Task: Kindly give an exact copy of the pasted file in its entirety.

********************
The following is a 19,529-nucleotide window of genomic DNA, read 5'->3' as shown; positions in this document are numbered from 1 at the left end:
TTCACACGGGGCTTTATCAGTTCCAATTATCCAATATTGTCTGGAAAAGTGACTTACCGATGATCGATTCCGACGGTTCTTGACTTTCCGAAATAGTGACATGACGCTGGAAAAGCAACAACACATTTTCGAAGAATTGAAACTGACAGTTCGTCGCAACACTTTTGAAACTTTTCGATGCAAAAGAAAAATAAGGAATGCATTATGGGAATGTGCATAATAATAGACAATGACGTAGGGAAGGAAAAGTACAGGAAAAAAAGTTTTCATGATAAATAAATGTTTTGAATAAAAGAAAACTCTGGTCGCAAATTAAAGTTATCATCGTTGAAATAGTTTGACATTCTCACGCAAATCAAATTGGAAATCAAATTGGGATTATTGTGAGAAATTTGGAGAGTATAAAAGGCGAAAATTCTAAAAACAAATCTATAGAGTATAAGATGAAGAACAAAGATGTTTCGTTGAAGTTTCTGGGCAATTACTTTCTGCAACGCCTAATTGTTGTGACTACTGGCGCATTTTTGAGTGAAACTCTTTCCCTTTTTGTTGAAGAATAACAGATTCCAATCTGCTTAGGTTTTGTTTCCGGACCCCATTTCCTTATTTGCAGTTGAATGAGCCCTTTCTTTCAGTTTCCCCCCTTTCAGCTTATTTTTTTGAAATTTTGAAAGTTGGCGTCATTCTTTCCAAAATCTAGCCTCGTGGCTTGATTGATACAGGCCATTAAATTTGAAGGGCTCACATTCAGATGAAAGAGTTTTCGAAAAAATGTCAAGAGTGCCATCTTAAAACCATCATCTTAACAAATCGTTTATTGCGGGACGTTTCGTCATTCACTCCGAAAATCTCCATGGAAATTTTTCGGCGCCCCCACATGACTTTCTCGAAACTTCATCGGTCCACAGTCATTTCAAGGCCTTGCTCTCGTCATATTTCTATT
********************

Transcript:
The following is a 19,529-nucleotide window of genomic DNA, read 5'->3' as shown; positions in this document are numbered from 1 at the left end:
TTCACACGGGGCTTTATCAGTTCCAATTATCCAATATTGTCTGGAAAAGTGACTTACCGATGATCGATTCCGACGGTTCTTGACTTTCCGAAATAGTGACATGACGCTGGAAAAGCAACAACACATTTTCGAAGAATTGAAACTGACAGTTCGTCGCAACACTTTTGAAACTTTTCGATGCAAAAGAAAAATAAGGAATGCATTATGGGAATGTGCATAATAATAGACAATGACGTAGGGAAGGAAAAGTACAGGAAAAAAAGTTTTCATGATAAATAAATGTTTTGAATAAAAGAAAACTCTGGTCGCAAATTAAAGTTATCATCGTTGAAATAGTTTGACATTCTCACGCAAATCAAATTGGAAATCAAATTGGGATTATTGTGAGAAATTTGGAGAGTATAAAAGGCGAAAATTCTAAAAACAAATCTATAGAGTATAAGATGAAGAACAAAGATGTTTCGTTGAAGTTTCTGGGCAATTACTTTCTGCAACGCCTAATTGTTGTGACTACTGGCGCATTTTTGAGTGAAACTCTTTCCCTTTTTGTTGAAGAATAACAGATTCCAATCTGCTTAGGTTTTGTTTCCGGACCCCATTTCCTTATTTGCAGTTGAATGAGCCCTTTCTTTCAGTTTCCCCCCTTTCAGCTTATTTTTTTGAAATTTTGAAAGTTGGCGTCATTCTTTCCAAAATCTAGCCTCGTGGCTTGATTGATACAGGCCATTAAATTTGAAGGGCTCACATTCAGATGAAAGAGTTTTCGAAAAAATGTCAAGAGTGCCATCTTAAAACCATCATCTTAACAAATCGTTTATTGCGGGACGTTTCGTCATTCACTCCGAAAATCTCCATGGAAATTTTTCGGCGCCCCCACATGACTTTCTCGAAACTTCATCGGTCCACAGTCATTTCAAGGCCTTGCTCTCGTCATATTTCTATT